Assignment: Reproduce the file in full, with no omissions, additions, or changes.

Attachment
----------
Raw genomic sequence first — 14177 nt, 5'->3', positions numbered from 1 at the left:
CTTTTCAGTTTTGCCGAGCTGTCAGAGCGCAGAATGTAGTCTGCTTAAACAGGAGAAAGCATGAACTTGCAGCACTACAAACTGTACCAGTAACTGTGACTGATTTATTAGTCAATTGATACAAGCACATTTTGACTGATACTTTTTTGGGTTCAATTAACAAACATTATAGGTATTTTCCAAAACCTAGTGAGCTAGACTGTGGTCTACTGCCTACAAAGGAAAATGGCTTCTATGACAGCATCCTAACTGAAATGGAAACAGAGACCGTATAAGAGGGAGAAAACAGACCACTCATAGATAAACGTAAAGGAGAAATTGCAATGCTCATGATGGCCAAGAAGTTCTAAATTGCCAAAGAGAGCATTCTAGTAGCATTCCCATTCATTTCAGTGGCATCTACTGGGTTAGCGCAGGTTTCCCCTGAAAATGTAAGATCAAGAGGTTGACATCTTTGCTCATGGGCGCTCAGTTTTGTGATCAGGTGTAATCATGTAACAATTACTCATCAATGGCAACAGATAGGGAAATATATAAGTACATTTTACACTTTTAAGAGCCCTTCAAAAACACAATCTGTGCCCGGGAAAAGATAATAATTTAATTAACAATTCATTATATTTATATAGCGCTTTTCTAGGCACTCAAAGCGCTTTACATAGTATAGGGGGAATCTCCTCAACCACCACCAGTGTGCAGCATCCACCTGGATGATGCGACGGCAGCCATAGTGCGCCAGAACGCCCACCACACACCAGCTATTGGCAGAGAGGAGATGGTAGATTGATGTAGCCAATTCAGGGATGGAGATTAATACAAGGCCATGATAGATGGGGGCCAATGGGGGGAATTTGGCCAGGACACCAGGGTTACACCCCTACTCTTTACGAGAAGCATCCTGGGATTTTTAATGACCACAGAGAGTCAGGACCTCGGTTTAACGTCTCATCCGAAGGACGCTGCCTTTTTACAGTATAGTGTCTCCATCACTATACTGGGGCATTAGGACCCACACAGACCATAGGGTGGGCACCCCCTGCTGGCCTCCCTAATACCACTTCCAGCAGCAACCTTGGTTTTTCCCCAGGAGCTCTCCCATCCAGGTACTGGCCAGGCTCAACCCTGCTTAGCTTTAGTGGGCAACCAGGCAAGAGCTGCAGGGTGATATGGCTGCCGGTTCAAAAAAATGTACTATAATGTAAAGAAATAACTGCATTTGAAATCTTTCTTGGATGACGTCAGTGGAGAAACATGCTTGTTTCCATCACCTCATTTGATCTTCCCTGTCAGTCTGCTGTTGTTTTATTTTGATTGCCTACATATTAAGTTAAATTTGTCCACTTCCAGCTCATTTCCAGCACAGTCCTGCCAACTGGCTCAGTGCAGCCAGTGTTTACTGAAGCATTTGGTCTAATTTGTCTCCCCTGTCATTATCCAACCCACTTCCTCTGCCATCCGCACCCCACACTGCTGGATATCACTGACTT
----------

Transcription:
Raw genomic sequence first — 14177 nt, 5'->3', positions numbered from 1 at the left:
CTTTTCAGTTTTGCCGAGCTGTCAGAGCGCAGAATGTAGTCTGCTTAAACAGGAGAAAGCATGAACTTGCAGCACTACAAACTGTACCAGTAACTGTGACTGATTTATTAGTCAATTGATACAAGCACATTTTGACTGATACTTTTTTGGGTTCAATTAACAAACATTATAGGTATTTTCCAAAACCTAGTGAGCTAGACTGTGGTCTACTGCCTACAAAGGAAAATGGCTTCTATGACAGCATCCTAACTGAAATGGAAACAGAGACCGTATAAGAGGGAGAAAACAGACCACTCATAGATAAACGTAAAGGAGAAATTGCAATGCTCATGATGGCCAAGAAGTTCTAAATTGCCAAAGAGAGCATTCTAGTAGCATTCCCATTCATTTCAGTGGCATCTACTGGGTTAGCGCAGGTTTCCCCTGAAAATGTAAGATCAAGAGGTTGACATCTTTGCTCATGGGCGCTCAGTTTTGTGATCAGGTGTAATCATGTAACAATTACTCATCAATGGCAACAGATAGGGAAATATATAAGTACATTTTACACTTTTAAGAGCCCTTCAAAAACACAATCTGTGCCCGGGAAAAGATAATAATTTAATTAACAATTCATTATATTTATATAGCGCTTTTCTAGGCACTCAAAGCGCTTTACATAGTATAGGGGGAATCTCCTCAACCACCACCAGTGTGCAGCATCCACCTGGATGATGCGACGGCAGCCATAGTGCGCCAGAACGCCCACCACACACCAGCTATTGGCAGAGAGGAGATGGTAGATTGATGTAGCCAATTCAGGGATGGAGATTAATACAAGGCCATGATAGATGGGGGCCAATGGGGGGAATTTGGCCAGGACACCAGGGTTACACCCCTACTCTTTACGAGAAGCATCCTGGGATTTTTAATGACCACAGAGAGTCAGGACCTCGGTTTAACGTCTCATCCGAAGGACGCTGCCTTTTTACAGTATAGTGTCTCCATCACTATACTGGGGCATTAGGACCCACACAGACCATAGGGTGGGCACCCCCTGCTGGCCTCCCTAATACCACTTCCAGCAGCAACCTTGGTTTTTCCCCAGGAGCTCTCCCATCCAGGTACTGGCCAGGCTCAACCCTGCTTAGCTTTAGTGGGCAACCAGGCAAGAGCTGCAGGGTGATATGGCTGCCGGTTCAAAAAAATGTACTATAATGTAAAGAAATAACTGCATTTGAAATCTTTCTTGGATGACGTCAGTGGAGAAACATGCTTGTTTCCATCACCTCATTTGATCTTCCCTGTCAGTCTGCTGTTGTTTTATTTTGATTGCCTACATATTAAGTTAAATTTGTCCACTTCCAGCTCATTTCCAGCACAGTCCTGCCAACTGGCTCAGTGCAGCCAGTGTTTACTGAAGCATTTGGTCTAATTTGTCTCCCCTGTCATTATCCAACCCACTTCCTCTGCCATCCGCACCCCACACTGCTGGATATCACTGACTT